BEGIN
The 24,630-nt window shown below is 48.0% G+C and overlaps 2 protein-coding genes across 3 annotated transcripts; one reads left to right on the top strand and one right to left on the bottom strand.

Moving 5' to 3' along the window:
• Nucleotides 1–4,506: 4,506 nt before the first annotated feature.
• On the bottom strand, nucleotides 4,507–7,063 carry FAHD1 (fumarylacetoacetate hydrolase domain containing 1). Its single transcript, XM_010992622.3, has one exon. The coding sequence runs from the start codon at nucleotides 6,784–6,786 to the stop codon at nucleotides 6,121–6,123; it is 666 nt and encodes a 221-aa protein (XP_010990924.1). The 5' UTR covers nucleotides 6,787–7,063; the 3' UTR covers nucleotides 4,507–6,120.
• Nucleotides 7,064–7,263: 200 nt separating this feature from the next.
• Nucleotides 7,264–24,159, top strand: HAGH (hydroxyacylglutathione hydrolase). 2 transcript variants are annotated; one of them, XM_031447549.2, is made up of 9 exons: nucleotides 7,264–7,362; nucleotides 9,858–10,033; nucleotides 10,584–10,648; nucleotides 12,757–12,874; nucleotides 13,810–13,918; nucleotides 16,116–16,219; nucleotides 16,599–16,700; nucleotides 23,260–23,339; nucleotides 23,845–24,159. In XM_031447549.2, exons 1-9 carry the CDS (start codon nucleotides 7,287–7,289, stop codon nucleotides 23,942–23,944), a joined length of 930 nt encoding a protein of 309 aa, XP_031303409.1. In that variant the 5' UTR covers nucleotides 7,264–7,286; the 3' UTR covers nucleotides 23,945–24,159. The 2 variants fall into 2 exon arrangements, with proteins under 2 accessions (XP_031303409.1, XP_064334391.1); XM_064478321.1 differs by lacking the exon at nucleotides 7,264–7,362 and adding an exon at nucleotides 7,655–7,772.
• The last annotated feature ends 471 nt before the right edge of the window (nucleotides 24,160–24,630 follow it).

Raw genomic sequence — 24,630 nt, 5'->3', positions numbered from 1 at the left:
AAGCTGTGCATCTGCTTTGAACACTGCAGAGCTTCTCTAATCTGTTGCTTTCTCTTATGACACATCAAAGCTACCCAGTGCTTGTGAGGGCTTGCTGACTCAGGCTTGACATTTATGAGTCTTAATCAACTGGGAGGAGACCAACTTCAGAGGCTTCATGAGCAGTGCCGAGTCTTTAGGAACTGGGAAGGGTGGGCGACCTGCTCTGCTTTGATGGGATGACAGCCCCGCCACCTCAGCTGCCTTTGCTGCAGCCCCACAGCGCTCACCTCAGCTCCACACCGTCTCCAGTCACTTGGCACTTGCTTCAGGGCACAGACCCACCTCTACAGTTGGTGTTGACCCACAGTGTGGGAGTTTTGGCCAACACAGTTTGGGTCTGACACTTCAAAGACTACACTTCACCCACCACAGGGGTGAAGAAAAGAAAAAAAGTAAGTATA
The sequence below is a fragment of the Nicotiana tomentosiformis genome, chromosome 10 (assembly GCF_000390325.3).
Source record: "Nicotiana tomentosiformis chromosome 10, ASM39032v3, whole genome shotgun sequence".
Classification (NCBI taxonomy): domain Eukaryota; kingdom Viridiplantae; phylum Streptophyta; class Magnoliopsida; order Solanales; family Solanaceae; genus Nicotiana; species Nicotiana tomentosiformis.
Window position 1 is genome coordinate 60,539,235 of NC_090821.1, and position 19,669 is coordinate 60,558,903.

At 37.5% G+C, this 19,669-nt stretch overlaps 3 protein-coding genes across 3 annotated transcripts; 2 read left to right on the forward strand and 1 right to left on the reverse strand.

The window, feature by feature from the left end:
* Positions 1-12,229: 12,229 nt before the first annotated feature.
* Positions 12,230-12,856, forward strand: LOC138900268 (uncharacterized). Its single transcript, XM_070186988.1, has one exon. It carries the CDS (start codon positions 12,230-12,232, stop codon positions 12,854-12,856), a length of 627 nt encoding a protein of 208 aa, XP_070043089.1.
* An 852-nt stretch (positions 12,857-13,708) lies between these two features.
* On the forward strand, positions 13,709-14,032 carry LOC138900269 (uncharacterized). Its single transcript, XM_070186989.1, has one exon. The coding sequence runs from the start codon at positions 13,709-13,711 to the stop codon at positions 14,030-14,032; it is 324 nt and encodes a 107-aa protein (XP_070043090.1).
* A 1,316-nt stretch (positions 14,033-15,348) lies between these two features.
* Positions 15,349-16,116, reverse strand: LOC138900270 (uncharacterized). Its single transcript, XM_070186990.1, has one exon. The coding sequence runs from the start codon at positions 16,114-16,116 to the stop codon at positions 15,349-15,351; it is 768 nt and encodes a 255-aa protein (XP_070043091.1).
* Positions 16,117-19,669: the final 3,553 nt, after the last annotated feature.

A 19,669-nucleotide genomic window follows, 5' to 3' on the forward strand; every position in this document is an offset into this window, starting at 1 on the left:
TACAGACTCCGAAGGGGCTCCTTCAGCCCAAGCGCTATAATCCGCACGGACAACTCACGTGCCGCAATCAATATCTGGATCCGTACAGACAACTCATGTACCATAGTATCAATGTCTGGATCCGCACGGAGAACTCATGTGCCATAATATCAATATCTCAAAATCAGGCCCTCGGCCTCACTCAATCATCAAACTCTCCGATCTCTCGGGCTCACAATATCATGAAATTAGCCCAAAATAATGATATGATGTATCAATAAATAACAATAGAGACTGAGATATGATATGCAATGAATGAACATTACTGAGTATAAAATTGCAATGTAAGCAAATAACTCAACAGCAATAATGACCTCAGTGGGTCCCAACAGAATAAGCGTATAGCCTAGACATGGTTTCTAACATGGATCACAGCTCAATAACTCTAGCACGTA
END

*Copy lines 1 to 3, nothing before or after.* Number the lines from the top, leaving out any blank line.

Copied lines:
The 24,630-nt window shown below is 48.0% G+C and overlaps 2 protein-coding genes across 3 annotated transcripts; one reads left to right on the top strand and one right to left on the bottom strand.

Moving 5' to 3' along the window:
• Nucleotides 1–4,506: 4,506 nt before the first annotated feature.